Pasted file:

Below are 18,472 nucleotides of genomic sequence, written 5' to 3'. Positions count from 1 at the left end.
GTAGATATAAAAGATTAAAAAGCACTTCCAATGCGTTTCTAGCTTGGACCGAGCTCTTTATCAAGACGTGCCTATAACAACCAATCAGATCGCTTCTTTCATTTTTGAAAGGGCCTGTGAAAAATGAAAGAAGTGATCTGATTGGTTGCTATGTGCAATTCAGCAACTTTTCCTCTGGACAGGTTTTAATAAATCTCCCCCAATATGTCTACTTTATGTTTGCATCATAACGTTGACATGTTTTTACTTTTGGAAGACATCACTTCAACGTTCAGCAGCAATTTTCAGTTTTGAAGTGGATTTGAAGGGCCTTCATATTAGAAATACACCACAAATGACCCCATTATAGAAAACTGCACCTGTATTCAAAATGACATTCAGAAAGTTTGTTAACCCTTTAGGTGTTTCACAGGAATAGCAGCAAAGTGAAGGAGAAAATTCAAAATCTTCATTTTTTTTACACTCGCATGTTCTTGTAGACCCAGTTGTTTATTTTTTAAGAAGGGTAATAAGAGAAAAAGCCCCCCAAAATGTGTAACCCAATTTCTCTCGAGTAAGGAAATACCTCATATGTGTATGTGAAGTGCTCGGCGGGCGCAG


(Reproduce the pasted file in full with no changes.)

Below are 18,472 nucleotides of genomic sequence, written 5' to 3'. Positions count from 1 at the left end.
GTAGATATAAAAGATTAAAAAGCACTTCCAATGCGTTTCTAGCTTGGACCGAGCTCTTTATCAAGACGTGCCTATAACAACCAATCAGATCGCTTCTTTCATTTTTGAAAGGGCCTGTGAAAAATGAAAGAAGTGATCTGATTGGTTGCTATGTGCAATTCAGCAACTTTTCCTCTGGACAGGTTTTAATAAATCTCCCCCAATATGTCTACTTTATGTTTGCATCATAACGTTGACATGTTTTTACTTTTGGAAGACATCACTTCAACGTTCAGCAGCAATTTTCAGTTTTGAAGTGGATTTGAAGGGCCTTCATATTAGAAATACACCACAAATGACCCCATTATAGAAAACTGCACCTGTATTCAAAATGACATTCAGAAAGTTTGTTAACCCTTTAGGTGTTTCACAGGAATAGCAGCAAAGTGAAGGAGAAAATTCAAAATCTTCATTTTTTTTACACTCGCATGTTCTTGTAGACCCAGTTGTTTATTTTTTAAGAAGGGTAATAAGAGAAAAAGCCCCCCAAAATGTGTAACCCAATTTCTCTCGAGTAAGGAAATACCTCATATGTGTATGTGAAGTGCTCGGCGGGCGCAG